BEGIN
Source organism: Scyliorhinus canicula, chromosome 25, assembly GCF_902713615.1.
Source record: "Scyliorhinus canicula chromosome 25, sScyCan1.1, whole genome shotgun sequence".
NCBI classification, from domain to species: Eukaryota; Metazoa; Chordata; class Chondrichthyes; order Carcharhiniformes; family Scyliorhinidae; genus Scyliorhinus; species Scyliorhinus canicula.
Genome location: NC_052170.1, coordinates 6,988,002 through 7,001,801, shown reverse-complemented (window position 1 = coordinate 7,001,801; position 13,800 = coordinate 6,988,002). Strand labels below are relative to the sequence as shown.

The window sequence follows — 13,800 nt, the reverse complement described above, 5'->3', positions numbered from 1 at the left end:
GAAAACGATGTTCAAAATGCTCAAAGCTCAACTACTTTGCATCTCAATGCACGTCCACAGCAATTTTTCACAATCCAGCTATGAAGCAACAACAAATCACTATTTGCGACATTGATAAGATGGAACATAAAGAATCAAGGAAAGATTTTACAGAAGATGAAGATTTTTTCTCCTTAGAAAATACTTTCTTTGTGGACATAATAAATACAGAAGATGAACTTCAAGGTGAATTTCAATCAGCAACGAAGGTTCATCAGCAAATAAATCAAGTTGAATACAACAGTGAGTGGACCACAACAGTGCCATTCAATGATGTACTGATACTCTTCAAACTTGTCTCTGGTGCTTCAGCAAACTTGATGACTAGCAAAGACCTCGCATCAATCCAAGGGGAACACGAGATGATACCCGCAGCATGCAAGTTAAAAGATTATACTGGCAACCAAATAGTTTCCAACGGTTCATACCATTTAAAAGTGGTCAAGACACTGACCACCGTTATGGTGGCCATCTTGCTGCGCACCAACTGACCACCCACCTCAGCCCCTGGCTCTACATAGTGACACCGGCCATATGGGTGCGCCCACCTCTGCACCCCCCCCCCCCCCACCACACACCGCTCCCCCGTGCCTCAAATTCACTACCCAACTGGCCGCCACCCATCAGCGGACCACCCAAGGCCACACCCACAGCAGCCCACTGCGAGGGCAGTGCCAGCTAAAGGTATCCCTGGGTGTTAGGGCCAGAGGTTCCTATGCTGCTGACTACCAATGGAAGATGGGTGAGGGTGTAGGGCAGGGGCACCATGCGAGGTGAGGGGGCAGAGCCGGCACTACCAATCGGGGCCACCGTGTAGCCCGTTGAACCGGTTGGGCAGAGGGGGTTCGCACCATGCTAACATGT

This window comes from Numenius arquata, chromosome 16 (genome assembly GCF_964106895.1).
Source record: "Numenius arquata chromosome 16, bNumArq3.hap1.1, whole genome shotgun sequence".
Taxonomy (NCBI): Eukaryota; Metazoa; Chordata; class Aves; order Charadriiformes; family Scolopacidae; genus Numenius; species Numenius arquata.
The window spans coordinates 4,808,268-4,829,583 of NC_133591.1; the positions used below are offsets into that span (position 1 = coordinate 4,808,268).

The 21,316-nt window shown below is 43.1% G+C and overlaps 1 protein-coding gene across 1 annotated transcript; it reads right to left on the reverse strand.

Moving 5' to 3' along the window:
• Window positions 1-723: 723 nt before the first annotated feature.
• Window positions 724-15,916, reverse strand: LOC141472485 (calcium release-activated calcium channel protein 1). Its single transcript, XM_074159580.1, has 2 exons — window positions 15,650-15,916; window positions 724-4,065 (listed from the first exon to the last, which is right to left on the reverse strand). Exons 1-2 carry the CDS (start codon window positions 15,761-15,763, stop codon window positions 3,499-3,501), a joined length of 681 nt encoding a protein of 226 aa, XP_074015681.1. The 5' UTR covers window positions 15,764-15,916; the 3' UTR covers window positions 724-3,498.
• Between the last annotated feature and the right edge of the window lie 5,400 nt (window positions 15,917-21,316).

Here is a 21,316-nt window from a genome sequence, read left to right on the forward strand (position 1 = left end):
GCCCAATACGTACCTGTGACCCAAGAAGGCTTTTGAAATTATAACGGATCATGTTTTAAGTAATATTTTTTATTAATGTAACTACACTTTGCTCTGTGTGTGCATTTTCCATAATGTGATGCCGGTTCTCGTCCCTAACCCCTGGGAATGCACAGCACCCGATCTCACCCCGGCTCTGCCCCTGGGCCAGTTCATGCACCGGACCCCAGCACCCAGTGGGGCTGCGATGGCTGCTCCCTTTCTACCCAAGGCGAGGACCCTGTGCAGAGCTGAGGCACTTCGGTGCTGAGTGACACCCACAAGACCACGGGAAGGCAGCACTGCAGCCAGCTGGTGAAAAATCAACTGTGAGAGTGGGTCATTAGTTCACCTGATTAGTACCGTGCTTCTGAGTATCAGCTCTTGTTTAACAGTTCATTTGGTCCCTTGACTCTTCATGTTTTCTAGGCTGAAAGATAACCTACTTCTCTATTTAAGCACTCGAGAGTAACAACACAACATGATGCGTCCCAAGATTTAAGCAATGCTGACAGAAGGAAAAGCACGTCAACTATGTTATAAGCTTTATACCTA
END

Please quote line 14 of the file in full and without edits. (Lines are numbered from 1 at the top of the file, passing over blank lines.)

• Window positions 724-15,916, reverse strand: LOC141472485 (calcium release-activated calcium channel protein 1). Its single transcript, XM_074159580.1, has 2 exons — window positions 15,650-15,916; window positions 724-4,065 (listed from the first exon to the last, which is right to left on the reverse strand). Exons 1-2 carry the CDS (start codon window positions 15,761-15,763, stop codon window positions 3,499-3,501), a joined length of 681 nt encoding a protein of 226 aa, XP_074015681.1. The 5' UTR covers window positions 15,764-15,916; the 3' UTR covers window positions 724-3,498.